Page 60 - Chichester and Arundel Lifestyle Nov-Dec 2019
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                choosing a care home
By Professor June Andrews. Her latest book is due out next year: ‘Care Homes: The One Stop Guide: When, Why and How to Choose a Care Home’
Here is a brief overview of the content...
‘Choosing a care home is one of the more emotional and expensive decisions that anyone ever makes. Your commitment usually amounts to tens of thousands of pounds, and will continue for an unpredictable time, perhaps years. It may never have crossed your mind to prepare for it. You may not have previously discussed what everyone, including the person going into the home, would like to happen when the day comes. You are probably doing this without experience, under time pressure, and in an emotional whirlwind, while adjusting to illness or loss
of capacity in a loved one. You might be reeling from the death
of one parent, while having to decide how to care for the other. You may have difficulty getting other family members to agree to your choices and feel judged by others - neighbours and friends and even the relative you are supporting - for what you eventually decide to do. Sometimes you had promised that you would never allow it to happen, but circumstances are against you.
We might not like to contemplate it, but half a million of us are in care homes at any time, so the chance that you or someone you love or care for will need this is high. If you’re prepared, you can make the best of it. In many cases, the resident has a really good time with kind, caring and knowledgeable friends. A good care home is a reward for a life well spent, and providing that care is a joy for the people who do it well. You want to avoid the pitfalls.
I’ve been working on this for many
years, as a nurse, a manager, and on
the board of a charitable care home. I
wrote the Dementia the One Stop Guide
which people said was really useful. I
work with people who are trying very
hard to make care homes the best they
can be. So, my new book that I’ve just sent to the publisher contains advice from experience about avoiding and then eventually choosing a care home. It will hopefully help others.’
You may also find that another publication by June ‘When Someone You Know has Dementia: Practical Advice for Families and Caregivers’ offers lots of practical advice. Financial issues, care homes and coping in general are covered in depth.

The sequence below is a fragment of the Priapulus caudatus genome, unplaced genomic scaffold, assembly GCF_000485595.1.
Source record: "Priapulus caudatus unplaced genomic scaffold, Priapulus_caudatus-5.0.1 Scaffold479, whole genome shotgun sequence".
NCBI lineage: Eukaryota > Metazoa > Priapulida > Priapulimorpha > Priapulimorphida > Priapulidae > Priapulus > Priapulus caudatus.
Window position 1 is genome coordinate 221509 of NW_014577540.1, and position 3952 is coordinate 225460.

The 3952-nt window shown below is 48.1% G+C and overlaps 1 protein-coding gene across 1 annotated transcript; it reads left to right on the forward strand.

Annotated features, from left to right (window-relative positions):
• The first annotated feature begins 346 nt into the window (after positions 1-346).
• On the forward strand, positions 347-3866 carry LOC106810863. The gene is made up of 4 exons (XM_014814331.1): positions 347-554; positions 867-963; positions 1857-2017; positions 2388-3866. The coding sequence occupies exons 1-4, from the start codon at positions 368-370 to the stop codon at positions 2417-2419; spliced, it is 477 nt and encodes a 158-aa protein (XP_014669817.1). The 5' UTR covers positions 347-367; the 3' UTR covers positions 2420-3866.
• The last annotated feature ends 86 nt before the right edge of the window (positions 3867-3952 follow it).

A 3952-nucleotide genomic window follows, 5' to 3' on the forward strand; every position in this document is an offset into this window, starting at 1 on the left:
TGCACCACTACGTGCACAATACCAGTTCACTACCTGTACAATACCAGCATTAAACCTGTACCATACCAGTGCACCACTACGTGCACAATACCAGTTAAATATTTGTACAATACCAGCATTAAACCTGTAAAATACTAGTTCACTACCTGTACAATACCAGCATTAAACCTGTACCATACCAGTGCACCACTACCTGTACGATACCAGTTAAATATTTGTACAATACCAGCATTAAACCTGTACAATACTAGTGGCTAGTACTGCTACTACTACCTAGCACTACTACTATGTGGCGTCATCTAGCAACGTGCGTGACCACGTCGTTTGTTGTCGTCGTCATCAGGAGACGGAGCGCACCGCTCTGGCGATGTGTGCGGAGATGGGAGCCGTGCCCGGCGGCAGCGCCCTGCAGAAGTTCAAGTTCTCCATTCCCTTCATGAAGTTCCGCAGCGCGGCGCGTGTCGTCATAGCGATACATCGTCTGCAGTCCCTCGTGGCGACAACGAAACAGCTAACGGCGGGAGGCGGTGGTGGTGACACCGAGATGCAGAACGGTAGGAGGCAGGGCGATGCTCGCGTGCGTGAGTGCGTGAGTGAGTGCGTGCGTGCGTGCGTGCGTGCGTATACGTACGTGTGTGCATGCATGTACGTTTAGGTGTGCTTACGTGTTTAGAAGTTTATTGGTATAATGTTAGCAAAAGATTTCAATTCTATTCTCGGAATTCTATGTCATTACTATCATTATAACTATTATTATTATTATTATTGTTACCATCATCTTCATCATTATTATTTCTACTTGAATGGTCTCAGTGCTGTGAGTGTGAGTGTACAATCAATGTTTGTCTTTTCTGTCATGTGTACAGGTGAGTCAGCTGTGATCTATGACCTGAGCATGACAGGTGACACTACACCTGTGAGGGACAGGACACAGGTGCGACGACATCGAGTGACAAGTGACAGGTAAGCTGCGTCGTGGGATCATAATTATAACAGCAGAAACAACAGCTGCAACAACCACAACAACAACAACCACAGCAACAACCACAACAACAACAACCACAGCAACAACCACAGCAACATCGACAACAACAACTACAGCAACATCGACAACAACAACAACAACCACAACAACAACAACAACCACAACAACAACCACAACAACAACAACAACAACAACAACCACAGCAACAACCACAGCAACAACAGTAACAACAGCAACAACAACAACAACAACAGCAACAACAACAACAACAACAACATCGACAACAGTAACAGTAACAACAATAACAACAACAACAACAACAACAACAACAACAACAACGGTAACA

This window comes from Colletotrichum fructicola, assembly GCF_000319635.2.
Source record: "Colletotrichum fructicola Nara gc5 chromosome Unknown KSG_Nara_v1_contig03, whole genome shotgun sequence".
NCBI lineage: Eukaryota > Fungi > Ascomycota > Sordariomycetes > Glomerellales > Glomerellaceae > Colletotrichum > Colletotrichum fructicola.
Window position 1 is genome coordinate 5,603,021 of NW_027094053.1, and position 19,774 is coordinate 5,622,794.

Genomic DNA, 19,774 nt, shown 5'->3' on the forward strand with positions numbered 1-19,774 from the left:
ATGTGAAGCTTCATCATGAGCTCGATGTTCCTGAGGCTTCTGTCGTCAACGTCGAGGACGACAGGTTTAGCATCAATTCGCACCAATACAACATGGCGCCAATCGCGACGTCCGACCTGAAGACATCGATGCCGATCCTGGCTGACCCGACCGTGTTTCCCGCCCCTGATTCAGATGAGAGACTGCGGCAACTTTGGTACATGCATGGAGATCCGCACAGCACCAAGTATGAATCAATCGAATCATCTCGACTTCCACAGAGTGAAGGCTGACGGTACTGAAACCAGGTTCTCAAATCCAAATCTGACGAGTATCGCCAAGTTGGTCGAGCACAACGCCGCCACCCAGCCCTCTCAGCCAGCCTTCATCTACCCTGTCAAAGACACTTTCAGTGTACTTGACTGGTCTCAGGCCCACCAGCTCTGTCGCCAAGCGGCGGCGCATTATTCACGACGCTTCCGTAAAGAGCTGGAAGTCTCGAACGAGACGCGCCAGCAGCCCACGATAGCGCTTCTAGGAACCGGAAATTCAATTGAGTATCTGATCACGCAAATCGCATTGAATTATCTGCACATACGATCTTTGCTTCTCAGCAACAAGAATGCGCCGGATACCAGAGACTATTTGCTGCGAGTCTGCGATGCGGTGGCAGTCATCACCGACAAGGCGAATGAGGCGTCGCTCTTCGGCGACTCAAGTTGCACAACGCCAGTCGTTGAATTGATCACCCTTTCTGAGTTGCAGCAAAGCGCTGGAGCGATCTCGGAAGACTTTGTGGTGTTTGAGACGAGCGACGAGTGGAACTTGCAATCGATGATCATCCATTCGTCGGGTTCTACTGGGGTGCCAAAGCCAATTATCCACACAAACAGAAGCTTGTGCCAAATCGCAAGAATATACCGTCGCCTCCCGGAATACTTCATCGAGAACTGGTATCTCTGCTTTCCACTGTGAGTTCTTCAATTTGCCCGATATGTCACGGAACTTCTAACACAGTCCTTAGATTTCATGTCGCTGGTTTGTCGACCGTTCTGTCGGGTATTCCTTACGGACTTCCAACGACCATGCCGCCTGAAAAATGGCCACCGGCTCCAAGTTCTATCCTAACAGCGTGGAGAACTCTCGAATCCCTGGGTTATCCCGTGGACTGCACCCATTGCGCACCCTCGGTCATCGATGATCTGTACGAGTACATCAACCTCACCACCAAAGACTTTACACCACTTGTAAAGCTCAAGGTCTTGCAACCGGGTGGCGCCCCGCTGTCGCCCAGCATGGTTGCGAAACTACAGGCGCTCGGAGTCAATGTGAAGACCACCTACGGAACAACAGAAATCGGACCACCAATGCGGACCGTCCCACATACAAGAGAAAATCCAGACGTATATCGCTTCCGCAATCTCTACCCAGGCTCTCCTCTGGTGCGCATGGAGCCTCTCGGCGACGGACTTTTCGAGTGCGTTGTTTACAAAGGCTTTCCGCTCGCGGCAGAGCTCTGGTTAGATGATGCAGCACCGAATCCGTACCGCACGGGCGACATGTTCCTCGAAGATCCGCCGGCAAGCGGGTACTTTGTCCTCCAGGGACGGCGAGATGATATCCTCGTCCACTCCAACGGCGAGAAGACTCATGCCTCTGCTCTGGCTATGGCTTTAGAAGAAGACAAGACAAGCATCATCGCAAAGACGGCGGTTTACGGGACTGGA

Why talking about finances could help with your money worries
Talking about money remains one of the biggest taboos for us as a nation. In fact, research shows that people would rather speak to their loved ones about politics or religion than money problems, according to the Money and Pensions Service.
Although it can feel uncomfortable at first, these are conversations worth having as people who talk about their finances report feeling less stressed and more in control. Opening up can be the first step towards getting help.
Retirement can seem a long time away, but it’s important to think about your future and what kind of lifestyle you would like. Money
and Pensions Service figures show that 56% of working-age adults have not done very much or anything at all to plan their finances for retirement, so many of us need to think more about saving for later life.
If you have a partner, talk to them about how you want to live in retirement. Couples can have widely contrasting views about their finances so it’s important to discuss your goals to avoid arguments!
The first step is to work out your options in retirement, and then come up with a plan. You should look at your current pension savings to work out how much more you will need to save. Tools are available to help you estimate your income in retirement, such as the pensions calculator on the Money Advice Service website.
Whatever the situation, sharing decisions about spending and saving, and discussing money openly, will help avoid arguments and tension. Talk Money, Talk Pensions Week is the perfect time to get chatting about your finances and make sure you are on track for the future you want. For any questions about pensions you can contact the Money and Pensions Service by phone on 0800 011 3797.
Talk Money, Talk Pensions Week takes place on 18-22 November 2019
 talk Money, Talk Pensions

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